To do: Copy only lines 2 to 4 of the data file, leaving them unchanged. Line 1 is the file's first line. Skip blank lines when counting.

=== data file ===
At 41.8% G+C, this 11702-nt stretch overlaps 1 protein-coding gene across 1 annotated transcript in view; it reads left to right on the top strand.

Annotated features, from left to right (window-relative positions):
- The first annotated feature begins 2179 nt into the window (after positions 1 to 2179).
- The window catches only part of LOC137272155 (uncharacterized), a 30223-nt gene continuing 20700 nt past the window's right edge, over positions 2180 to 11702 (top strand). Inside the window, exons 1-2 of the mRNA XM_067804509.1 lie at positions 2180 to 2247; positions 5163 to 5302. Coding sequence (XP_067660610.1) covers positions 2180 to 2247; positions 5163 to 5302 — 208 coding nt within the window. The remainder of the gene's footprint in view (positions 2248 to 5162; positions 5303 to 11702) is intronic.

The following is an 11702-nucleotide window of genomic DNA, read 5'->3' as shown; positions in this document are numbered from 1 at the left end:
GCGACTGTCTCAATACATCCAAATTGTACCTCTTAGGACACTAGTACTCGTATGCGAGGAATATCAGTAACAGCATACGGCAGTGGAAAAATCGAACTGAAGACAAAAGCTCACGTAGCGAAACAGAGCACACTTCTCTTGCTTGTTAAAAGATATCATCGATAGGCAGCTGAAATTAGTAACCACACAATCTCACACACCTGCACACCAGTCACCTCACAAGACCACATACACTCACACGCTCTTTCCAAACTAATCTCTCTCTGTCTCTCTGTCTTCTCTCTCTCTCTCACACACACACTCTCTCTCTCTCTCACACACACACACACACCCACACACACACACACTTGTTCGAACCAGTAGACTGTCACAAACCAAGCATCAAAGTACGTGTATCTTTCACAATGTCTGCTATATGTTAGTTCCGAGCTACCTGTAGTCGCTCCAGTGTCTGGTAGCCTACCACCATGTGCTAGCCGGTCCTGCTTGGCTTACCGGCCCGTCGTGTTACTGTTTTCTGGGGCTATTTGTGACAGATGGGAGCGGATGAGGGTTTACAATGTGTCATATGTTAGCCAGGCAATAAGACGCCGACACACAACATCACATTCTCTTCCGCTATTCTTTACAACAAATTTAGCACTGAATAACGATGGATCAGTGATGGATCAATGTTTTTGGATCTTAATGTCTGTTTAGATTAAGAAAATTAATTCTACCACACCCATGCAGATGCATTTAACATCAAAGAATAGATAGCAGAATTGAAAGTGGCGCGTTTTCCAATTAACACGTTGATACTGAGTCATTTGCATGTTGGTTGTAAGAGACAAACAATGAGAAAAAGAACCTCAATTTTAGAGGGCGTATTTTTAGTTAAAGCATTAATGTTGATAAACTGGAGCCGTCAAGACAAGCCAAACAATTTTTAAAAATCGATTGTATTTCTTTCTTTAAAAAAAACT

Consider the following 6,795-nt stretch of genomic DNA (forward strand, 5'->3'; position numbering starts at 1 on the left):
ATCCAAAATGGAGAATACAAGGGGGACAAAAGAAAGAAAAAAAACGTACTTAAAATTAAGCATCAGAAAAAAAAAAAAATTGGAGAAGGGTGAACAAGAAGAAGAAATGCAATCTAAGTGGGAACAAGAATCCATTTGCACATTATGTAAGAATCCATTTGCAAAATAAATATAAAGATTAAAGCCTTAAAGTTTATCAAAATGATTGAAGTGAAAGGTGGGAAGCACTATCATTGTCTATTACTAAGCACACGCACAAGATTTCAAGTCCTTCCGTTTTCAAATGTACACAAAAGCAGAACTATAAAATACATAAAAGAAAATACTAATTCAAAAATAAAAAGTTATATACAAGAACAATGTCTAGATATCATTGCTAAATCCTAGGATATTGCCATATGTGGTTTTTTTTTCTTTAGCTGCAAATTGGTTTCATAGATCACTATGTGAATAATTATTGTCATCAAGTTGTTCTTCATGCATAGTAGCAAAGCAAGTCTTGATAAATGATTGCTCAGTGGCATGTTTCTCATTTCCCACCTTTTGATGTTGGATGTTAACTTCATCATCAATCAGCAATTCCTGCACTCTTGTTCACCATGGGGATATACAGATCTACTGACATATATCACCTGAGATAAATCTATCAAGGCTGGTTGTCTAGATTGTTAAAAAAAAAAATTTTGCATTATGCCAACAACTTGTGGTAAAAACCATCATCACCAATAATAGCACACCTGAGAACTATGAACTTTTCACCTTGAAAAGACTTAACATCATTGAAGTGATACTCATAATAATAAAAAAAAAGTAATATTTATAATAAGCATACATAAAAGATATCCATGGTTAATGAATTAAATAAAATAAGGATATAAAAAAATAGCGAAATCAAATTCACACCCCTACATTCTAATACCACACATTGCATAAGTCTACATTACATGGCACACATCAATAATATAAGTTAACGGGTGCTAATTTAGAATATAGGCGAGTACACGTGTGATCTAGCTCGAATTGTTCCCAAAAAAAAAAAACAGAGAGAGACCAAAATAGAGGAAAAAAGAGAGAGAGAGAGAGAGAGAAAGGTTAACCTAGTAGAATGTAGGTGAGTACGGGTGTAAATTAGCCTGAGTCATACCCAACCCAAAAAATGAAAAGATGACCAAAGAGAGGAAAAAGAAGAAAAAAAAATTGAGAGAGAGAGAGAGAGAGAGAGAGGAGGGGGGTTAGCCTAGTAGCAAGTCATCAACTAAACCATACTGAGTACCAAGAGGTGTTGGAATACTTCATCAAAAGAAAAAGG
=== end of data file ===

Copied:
Annotated features, from left to right (window-relative positions):
- The first annotated feature begins 2179 nt into the window (after positions 1 to 2179).
- The window catches only part of LOC137272155 (uncharacterized), a 30223-nt gene continuing 20700 nt past the window's right edge, over positions 2180 to 11702 (top strand). Inside the window, exons 1-2 of the mRNA XM_067804509.1 lie at positions 2180 to 2247; positions 5163 to 5302. Coding sequence (XP_067660610.1) covers positions 2180 to 2247; positions 5163 to 5302 — 208 coding nt within the window. The remainder of the gene's footprint in view (positions 2248 to 5162; positions 5303 to 11702) is intronic.